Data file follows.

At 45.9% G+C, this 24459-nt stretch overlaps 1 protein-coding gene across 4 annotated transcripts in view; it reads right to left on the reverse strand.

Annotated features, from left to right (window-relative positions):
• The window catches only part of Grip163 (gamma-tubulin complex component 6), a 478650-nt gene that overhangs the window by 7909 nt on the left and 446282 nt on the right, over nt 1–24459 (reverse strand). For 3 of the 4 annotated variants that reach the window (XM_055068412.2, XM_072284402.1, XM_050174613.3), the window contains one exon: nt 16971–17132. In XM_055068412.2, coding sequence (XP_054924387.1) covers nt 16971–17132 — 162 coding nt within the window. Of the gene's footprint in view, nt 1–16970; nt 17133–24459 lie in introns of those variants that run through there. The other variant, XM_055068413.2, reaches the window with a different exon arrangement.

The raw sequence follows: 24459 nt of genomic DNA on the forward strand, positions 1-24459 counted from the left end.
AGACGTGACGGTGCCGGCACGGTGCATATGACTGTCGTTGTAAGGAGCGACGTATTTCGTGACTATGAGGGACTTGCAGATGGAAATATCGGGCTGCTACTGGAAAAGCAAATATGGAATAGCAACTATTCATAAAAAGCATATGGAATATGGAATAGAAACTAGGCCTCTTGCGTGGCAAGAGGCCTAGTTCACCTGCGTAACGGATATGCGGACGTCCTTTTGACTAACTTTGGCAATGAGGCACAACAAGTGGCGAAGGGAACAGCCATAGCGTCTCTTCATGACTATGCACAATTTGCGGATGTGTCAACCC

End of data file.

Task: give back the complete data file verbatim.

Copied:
At 45.9% G+C, this 24459-nt stretch overlaps 1 protein-coding gene across 4 annotated transcripts in view; it reads right to left on the reverse strand.

Annotated features, from left to right (window-relative positions):
• The window catches only part of Grip163 (gamma-tubulin complex component 6), a 478650-nt gene that overhangs the window by 7909 nt on the left and 446282 nt on the right, over nt 1–24459 (reverse strand). For 3 of the 4 annotated variants that reach the window (XM_055068412.2, XM_072284402.1, XM_050174613.3), the window contains one exon: nt 16971–17132. In XM_055068412.2, coding sequence (XP_054924387.1) covers nt 16971–17132 — 162 coding nt within the window. Of the gene's footprint in view, nt 1–16970; nt 17133–24459 lie in introns of those variants that run through there. The other variant, XM_055068413.2, reaches the window with a different exon arrangement.

The raw sequence follows: 24459 nt of genomic DNA on the forward strand, positions 1-24459 counted from the left end.
AGACGTGACGGTGCCGGCACGGTGCATATGACTGTCGTTGTAAGGAGCGACGTATTTCGTGACTATGAGGGACTTGCAGATGGAAATATCGGGCTGCTACTGGAAAAGCAAATATGGAATAGCAACTATTCATAAAAAGCATATGGAATATGGAATAGAAACTAGGCCTCTTGCGTGGCAAGAGGCCTAGTTCACCTGCGTAACGGATATGCGGACGTCCTTTTGACTAACTTTGGCAATGAGGCACAACAAGTGGCGAAGGGAACAGCCATAGCGTCTCTTCATGACTATGCACAATTTGCGGATGTGTCAACCC